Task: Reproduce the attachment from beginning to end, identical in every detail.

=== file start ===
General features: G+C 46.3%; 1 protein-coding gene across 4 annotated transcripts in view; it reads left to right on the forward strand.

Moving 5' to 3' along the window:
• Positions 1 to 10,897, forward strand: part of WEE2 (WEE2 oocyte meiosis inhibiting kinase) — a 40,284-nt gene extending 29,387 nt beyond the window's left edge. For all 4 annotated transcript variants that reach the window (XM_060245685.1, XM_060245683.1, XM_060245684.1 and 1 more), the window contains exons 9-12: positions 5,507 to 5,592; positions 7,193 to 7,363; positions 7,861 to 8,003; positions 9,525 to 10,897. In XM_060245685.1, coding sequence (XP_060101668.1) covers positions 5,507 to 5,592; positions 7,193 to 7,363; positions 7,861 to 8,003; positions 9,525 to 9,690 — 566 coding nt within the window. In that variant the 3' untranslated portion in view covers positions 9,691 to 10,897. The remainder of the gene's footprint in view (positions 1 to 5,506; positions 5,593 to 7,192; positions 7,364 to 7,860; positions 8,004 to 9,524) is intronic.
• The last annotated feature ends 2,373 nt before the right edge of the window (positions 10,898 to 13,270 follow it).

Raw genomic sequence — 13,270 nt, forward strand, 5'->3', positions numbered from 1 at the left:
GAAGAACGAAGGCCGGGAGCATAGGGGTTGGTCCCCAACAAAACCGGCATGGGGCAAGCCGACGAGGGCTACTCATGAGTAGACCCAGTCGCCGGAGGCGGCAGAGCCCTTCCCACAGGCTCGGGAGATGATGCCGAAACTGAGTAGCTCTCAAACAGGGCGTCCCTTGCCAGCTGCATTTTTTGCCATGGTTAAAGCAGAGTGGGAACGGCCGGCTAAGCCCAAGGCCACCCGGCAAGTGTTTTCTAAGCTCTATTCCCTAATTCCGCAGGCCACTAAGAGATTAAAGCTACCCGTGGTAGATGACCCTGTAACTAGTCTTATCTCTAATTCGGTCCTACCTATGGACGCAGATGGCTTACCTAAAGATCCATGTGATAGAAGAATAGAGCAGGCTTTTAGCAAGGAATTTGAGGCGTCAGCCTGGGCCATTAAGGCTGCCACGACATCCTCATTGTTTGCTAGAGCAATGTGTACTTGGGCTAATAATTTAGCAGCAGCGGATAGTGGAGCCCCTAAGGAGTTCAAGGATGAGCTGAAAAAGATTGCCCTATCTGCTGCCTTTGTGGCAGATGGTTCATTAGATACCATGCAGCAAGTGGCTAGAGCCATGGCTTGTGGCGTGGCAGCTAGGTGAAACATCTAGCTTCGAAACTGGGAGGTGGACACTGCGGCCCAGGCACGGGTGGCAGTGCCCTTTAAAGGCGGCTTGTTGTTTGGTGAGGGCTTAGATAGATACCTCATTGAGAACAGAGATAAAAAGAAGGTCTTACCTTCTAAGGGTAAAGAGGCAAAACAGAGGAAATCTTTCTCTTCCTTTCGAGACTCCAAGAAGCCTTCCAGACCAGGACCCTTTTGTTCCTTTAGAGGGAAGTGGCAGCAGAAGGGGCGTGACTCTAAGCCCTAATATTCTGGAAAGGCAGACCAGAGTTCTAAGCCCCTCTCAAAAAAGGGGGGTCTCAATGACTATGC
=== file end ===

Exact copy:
General features: G+C 46.3%; 1 protein-coding gene across 4 annotated transcripts in view; it reads left to right on the forward strand.

Moving 5' to 3' along the window:
• Positions 1 to 10,897, forward strand: part of WEE2 (WEE2 oocyte meiosis inhibiting kinase) — a 40,284-nt gene extending 29,387 nt beyond the window's left edge. For all 4 annotated transcript variants that reach the window (XM_060245685.1, XM_060245683.1, XM_060245684.1 and 1 more), the window contains exons 9-12: positions 5,507 to 5,592; positions 7,193 to 7,363; positions 7,861 to 8,003; positions 9,525 to 10,897. In XM_060245685.1, coding sequence (XP_060101668.1) covers positions 5,507 to 5,592; positions 7,193 to 7,363; positions 7,861 to 8,003; positions 9,525 to 9,690 — 566 coding nt within the window. In that variant the 3' untranslated portion in view covers positions 9,691 to 10,897. The remainder of the gene's footprint in view (positions 1 to 5,506; positions 5,593 to 7,192; positions 7,364 to 7,860; positions 8,004 to 9,524) is intronic.
• The last annotated feature ends 2,373 nt before the right edge of the window (positions 10,898 to 13,270 follow it).

Raw genomic sequence — 13,270 nt, forward strand, 5'->3', positions numbered from 1 at the left:
GAAGAACGAAGGCCGGGAGCATAGGGGTTGGTCCCCAACAAAACCGGCATGGGGCAAGCCGACGAGGGCTACTCATGAGTAGACCCAGTCGCCGGAGGCGGCAGAGCCCTTCCCACAGGCTCGGGAGATGATGCCGAAACTGAGTAGCTCTCAAACAGGGCGTCCCTTGCCAGCTGCATTTTTTGCCATGGTTAAAGCAGAGTGGGAACGGCCGGCTAAGCCCAAGGCCACCCGGCAAGTGTTTTCTAAGCTCTATTCCCTAATTCCGCAGGCCACTAAGAGATTAAAGCTACCCGTGGTAGATGACCCTGTAACTAGTCTTATCTCTAATTCGGTCCTACCTATGGACGCAGATGGCTTACCTAAAGATCCATGTGATAGAAGAATAGAGCAGGCTTTTAGCAAGGAATTTGAGGCGTCAGCCTGGGCCATTAAGGCTGCCACGACATCCTCATTGTTTGCTAGAGCAATGTGTACTTGGGCTAATAATTTAGCAGCAGCGGATAGTGGAGCCCCTAAGGAGTTCAAGGATGAGCTGAAAAAGATTGCCCTATCTGCTGCCTTTGTGGCAGATGGTTCATTAGATACCATGCAGCAAGTGGCTAGAGCCATGGCTTGTGGCGTGGCAGCTAGGTGAAACATCTAGCTTCGAAACTGGGAGGTGGACACTGCGGCCCAGGCACGGGTGGCAGTGCCCTTTAAAGGCGGCTTGTTGTTTGGTGAGGGCTTAGATAGATACCTCATTGAGAACAGAGATAAAAAGAAGGTCTTACCTTCTAAGGGTAAAGAGGCAAAACAGAGGAAATCTTTCTCTTCCTTTCGAGACTCCAAGAAGCCTTCCAGACCAGGACCCTTTTGTTCCTTTAGAGGGAAGTGGCAGCAGAAGGGGCGTGACTCTAAGCCCTAATATTCTGGAAAGGCAGACCAGAGTTCTAAGCCCCTCTCAAAAAAGGGGGGTCTCAATGACTATGC